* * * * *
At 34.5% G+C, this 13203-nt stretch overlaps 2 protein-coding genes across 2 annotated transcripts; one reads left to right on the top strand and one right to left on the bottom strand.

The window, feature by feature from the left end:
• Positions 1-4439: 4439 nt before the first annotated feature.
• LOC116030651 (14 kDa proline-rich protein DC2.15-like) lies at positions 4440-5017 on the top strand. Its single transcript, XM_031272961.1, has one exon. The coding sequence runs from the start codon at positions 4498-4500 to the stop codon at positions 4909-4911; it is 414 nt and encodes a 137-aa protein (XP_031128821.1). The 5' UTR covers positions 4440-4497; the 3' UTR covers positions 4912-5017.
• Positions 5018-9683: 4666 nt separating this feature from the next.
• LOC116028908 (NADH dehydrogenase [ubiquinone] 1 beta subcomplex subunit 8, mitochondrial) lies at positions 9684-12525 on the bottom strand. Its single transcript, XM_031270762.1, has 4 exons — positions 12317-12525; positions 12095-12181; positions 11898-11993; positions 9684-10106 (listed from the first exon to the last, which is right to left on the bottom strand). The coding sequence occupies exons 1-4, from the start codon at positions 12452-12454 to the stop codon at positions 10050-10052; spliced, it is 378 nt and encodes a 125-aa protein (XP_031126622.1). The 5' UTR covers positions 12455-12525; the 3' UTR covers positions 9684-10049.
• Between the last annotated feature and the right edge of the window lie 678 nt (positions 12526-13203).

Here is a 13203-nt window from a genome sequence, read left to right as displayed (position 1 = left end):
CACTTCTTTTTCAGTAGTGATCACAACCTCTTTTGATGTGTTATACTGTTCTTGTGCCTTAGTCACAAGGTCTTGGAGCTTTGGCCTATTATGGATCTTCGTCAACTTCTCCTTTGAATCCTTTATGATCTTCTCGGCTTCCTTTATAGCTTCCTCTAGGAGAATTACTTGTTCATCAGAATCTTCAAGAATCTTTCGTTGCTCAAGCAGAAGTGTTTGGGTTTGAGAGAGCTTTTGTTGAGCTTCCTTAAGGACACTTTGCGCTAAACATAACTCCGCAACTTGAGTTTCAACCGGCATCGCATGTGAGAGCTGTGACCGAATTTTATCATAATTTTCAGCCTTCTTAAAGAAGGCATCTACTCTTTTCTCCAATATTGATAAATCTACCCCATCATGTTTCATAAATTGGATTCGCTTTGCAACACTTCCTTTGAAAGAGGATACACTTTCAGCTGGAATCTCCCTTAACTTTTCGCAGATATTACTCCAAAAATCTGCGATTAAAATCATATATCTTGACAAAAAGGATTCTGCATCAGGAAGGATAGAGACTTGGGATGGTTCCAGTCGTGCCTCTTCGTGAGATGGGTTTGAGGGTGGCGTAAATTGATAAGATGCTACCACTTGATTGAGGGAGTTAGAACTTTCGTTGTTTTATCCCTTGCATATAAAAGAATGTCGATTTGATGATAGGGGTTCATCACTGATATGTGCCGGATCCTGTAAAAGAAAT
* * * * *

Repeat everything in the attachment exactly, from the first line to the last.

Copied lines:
At 34.5% G+C, this 13203-nt stretch overlaps 2 protein-coding genes across 2 annotated transcripts; one reads left to right on the top strand and one right to left on the bottom strand.

The window, feature by feature from the left end:
• Positions 1-4439: 4439 nt before the first annotated feature.
• LOC116030651 (14 kDa proline-rich protein DC2.15-like) lies at positions 4440-5017 on the top strand. Its single transcript, XM_031272961.1, has one exon. The coding sequence runs from the start codon at positions 4498-4500 to the stop codon at positions 4909-4911; it is 414 nt and encodes a 137-aa protein (XP_031128821.1). The 5' UTR covers positions 4440-4497; the 3' UTR covers positions 4912-5017.
• Positions 5018-9683: 4666 nt separating this feature from the next.
• LOC116028908 (NADH dehydrogenase [ubiquinone] 1 beta subcomplex subunit 8, mitochondrial) lies at positions 9684-12525 on the bottom strand. Its single transcript, XM_031270762.1, has 4 exons — positions 12317-12525; positions 12095-12181; positions 11898-11993; positions 9684-10106 (listed from the first exon to the last, which is right to left on the bottom strand). The coding sequence occupies exons 1-4, from the start codon at positions 12452-12454 to the stop codon at positions 10050-10052; spliced, it is 378 nt and encodes a 125-aa protein (XP_031126622.1). The 5' UTR covers positions 12455-12525; the 3' UTR covers positions 9684-10049.
• Between the last annotated feature and the right edge of the window lie 678 nt (positions 12526-13203).

Here is a 13203-nt window from a genome sequence, read left to right as displayed (position 1 = left end):
CACTTCTTTTTCAGTAGTGATCACAACCTCTTTTGATGTGTTATACTGTTCTTGTGCCTTAGTCACAAGGTCTTGGAGCTTTGGCCTATTATGGATCTTCGTCAACTTCTCCTTTGAATCCTTTATGATCTTCTCGGCTTCCTTTATAGCTTCCTCTAGGAGAATTACTTGTTCATCAGAATCTTCAAGAATCTTTCGTTGCTCAAGCAGAAGTGTTTGGGTTTGAGAGAGCTTTTGTTGAGCTTCCTTAAGGACACTTTGCGCTAAACATAACTCCGCAACTTGAGTTTCAACCGGCATCGCATGTGAGAGCTGTGACCGAATTTTATCATAATTTTCAGCCTTCTTAAAGAAGGCATCTACTCTTTTCTCCAATATTGATAAATCTACCCCATCATGTTTCATAAATTGGATTCGCTTTGCAACACTTCCTTTGAAAGAGGATACACTTTCAGCTGGAATCTCCCTTAACTTTTCGCAGATATTACTCCAAAAATCTGCGATTAAAATCATATATCTTGACAAAAAGGATTCTGCATCAGGAAGGATAGAGACTTGGGATGGTTCCAGTCGTGCCTCTTCGTGAGATGGGTTTGAGGGTGGCGTAAATTGATAAGATGCTACCACTTGATTGAGGGAGTTAGAACTTTCGTTGTTTTATCCCTTGCATATAAAAGAATGTCGATTTGATGATAGGGGTTCATCACTGATATGTGCCGGATCCTGTAAAAGAAAT